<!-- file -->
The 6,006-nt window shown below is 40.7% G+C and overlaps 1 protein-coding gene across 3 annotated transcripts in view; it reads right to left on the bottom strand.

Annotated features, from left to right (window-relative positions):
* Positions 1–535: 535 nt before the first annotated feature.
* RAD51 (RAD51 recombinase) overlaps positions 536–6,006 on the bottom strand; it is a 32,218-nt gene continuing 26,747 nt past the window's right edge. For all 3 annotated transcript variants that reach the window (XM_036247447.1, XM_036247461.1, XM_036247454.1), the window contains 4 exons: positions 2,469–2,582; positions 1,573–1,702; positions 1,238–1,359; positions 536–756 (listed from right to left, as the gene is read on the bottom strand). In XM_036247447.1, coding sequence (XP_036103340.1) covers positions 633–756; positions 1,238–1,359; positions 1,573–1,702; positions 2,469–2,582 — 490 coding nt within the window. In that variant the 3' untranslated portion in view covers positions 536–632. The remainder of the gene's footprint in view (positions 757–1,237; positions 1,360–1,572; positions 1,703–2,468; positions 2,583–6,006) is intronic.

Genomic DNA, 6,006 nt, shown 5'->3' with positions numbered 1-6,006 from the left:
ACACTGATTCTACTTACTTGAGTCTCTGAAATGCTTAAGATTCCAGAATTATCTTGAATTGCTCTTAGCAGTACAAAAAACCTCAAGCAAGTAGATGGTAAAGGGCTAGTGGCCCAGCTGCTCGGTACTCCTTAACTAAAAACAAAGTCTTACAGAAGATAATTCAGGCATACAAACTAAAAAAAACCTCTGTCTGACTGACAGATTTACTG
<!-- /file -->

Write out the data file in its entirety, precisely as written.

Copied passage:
The 6,006-nt window shown below is 40.7% G+C and overlaps 1 protein-coding gene across 3 annotated transcripts in view; it reads right to left on the bottom strand.

Annotated features, from left to right (window-relative positions):
* Positions 1–535: 535 nt before the first annotated feature.
* RAD51 (RAD51 recombinase) overlaps positions 536–6,006 on the bottom strand; it is a 32,218-nt gene continuing 26,747 nt past the window's right edge. For all 3 annotated transcript variants that reach the window (XM_036247447.1, XM_036247461.1, XM_036247454.1), the window contains 4 exons: positions 2,469–2,582; positions 1,573–1,702; positions 1,238–1,359; positions 536–756 (listed from right to left, as the gene is read on the bottom strand). In XM_036247447.1, coding sequence (XP_036103340.1) covers positions 633–756; positions 1,238–1,359; positions 1,573–1,702; positions 2,469–2,582 — 490 coding nt within the window. In that variant the 3' untranslated portion in view covers positions 536–632. The remainder of the gene's footprint in view (positions 757–1,237; positions 1,360–1,572; positions 1,703–2,468; positions 2,583–6,006) is intronic.

Genomic DNA, 6,006 nt, shown 5'->3' with positions numbered 1-6,006 from the left:
ACACTGATTCTACTTACTTGAGTCTCTGAAATGCTTAAGATTCCAGAATTATCTTGAATTGCTCTTAGCAGTACAAAAAACCTCAAGCAAGTAGATGGTAAAGGGCTAGTGGCCCAGCTGCTCGGTACTCCTTAACTAAAAACAAAGTCTTACAGAAGATAATTCAGGCATACAAACTAAAAAAAACCTCTGTCTGACTGACAGATTTACTG